The Capital Vulture: Tales from Islamabad’s haunted underworld

Are you experiencing strange dreams and sensations in parts of your home?

Rayan Khan June 17, 2011
Are you experiencing strange dreams and sensations in parts of your home? Do objects move on their own accord; does the TV turn on by itself; are you hearing disembodied sounds?

Even more macabre: does the bed shake when it’s not supposed to; has your shrieking woken the entire house because, for a few seconds, a tall silhouette appeared and disappeared as quickly as it came?

If it’s YES to any one or more of these, you either need to re-evaluate the effectiveness of your shrink (that or get better pills) or you’ve got a paranormal infestation. Most households in this quiet city keep the faith in option number 2 (there’s always that chachi or khala).

The Islamabad underworld is a network of tales: residents from diverse backgrounds will attest that yes, Islamabad is riddled with the palpable energy of occult phenomenon: sightings of “pichal peris” in the E-7 wilderness; possessions and strange illnesses in F-6; the wandering spirits and jinns of the Diplomatic Enclave. No official scholarly body of text exists to support these- only the word-of-mouth retellings.

The federal capital is located on the Potohar Plateau, home to Buddhist and Neolithic sites, relics and artifacts. This lends more credibility to the sometimes-whispered rumour that residential sectors were built over ancient graveyards. Many Sector F-6/3 residents believe a specific version: that their residences sit on some old and potent hoodoo- an old Buddhist graveyard. We begin here.

Meet Adrian Rieck, 22, a former resident, who wasn’t aware that his old house was located at the corner of two streets that boasted the highest incidences of paranormal or jinn related incidents in such small quarters. Adrian is, and always has been, of a rational and scientific disposition. This is his story:

Adrian remembers the day when, idling on his computer, he heard the distinct sound of a woman crying in his little sister’s room. “It was loud enough for the whole house to hear and my sister wasn’t even home,” he said. The crying stopped as soon as he went into the room and switched the lights on. The next time it happened, Adrian’s mother heard it too. “After that weird things would keep happening in the house but I stopped paying attention because I don’t really believe in this stuff. I asked around the street and people said that an old Buddhist graveyard used to be here.”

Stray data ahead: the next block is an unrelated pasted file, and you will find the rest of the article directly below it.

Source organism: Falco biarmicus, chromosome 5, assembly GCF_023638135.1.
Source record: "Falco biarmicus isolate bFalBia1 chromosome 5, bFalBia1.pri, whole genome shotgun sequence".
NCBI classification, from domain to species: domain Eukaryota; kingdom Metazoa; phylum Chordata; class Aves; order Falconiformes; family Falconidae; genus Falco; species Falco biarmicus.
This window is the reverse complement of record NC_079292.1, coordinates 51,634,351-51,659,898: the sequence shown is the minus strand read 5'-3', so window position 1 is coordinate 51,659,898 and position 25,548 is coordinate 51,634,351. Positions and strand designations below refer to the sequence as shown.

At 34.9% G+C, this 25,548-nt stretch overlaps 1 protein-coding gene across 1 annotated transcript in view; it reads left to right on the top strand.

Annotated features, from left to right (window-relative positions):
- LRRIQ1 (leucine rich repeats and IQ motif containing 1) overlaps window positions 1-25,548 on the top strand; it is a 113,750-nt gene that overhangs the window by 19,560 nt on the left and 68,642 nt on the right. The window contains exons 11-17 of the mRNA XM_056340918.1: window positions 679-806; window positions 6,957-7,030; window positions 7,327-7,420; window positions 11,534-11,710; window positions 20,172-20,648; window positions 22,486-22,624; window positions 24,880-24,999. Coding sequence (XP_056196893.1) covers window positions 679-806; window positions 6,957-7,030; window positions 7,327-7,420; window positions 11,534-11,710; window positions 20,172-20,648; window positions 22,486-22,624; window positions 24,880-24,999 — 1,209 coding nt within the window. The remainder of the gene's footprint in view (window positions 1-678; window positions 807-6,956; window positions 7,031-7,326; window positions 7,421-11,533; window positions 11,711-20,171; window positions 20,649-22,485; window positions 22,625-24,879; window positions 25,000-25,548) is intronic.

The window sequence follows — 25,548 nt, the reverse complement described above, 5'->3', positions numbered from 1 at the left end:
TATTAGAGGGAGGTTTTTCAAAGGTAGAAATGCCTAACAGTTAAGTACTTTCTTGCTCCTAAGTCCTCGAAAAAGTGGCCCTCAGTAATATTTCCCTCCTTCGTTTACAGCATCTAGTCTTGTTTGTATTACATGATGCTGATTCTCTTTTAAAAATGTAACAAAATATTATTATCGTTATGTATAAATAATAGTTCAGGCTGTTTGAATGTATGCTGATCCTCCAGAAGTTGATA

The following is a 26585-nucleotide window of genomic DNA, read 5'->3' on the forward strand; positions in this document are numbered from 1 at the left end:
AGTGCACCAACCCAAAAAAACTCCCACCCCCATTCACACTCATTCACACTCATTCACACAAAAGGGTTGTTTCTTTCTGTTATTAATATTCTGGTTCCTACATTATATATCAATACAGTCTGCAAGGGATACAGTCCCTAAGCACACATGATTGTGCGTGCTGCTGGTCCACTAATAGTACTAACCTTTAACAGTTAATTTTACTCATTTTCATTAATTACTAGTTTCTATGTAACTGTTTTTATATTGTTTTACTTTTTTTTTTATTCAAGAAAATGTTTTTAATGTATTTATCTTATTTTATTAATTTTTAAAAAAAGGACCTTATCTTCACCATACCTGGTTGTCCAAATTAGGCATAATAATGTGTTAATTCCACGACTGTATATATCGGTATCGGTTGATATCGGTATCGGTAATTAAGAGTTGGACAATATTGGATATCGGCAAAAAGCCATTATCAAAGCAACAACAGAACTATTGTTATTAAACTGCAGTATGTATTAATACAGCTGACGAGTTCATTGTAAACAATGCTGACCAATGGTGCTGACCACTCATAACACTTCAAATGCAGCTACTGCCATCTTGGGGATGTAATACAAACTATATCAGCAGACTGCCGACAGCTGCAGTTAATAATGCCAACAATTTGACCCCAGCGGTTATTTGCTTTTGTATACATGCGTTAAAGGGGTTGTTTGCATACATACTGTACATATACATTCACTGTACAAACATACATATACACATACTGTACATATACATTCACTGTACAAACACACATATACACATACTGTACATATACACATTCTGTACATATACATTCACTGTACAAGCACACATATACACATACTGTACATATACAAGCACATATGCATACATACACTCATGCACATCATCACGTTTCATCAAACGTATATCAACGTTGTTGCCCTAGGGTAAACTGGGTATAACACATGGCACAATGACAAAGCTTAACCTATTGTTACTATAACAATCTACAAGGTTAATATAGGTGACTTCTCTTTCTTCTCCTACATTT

Many households in the area have similar stories to tell. “This place is full of jinns,” said Jamshed, a guard in one of F-6/3’s residential streets.

Jasmine Arandia, 28, an F-11 resident, recounted her own experiences with a jinn in her apartment:  She recalled in chilling detail how she woke up one night to see a tall, black pillar of smoke hovering by her bed. “It felt as if it was trying to take my soul out of my feet; it kept saying ‘I’m going to take you.’” Eventually, the family repelled whatever was haunting Jasmine with prayers.

There’s also a deep and abiding belief in disturbed spirits of the dead in sectors G-11 and E-11. Gul Mawaz Khan, 24, claims to have seen the ghost of a little girl appear and vanish before him at a friend’s (who lived alone) in G-11. “He always said the place was haunted by a mother-daughter duo. I just never believed it.”

Islamabad is a spooky place, especially at night; the forests, thickets and trees cast shadows everywhere; the streets are empty; dark mountains loom overhead. It’s no wonder that a sub-culture of superstition has emerged from this eerie natural milieu.

Unfortunately, people aren’t into talking about their experiences much- they think it might make things worse. I say it’s high time we explored the rich folkloric etymology of Islamabad’s underworld before it’s completely lost. So dear readers, I want your stories; whatever you’ve got.

I hope you all sleep well tonight.

Published in The Express Tribune.
Rayan Khan A reporter for the Life and Style and City pages of The Express Tribune in Islamabad. He contributes to a column "Culture Vulture".
The views expressed by the writer and the reader comments do not necassarily reflect the views and policies of the Express Tribune.


daanisch | 13 years ago | Reply its GINA!!!!
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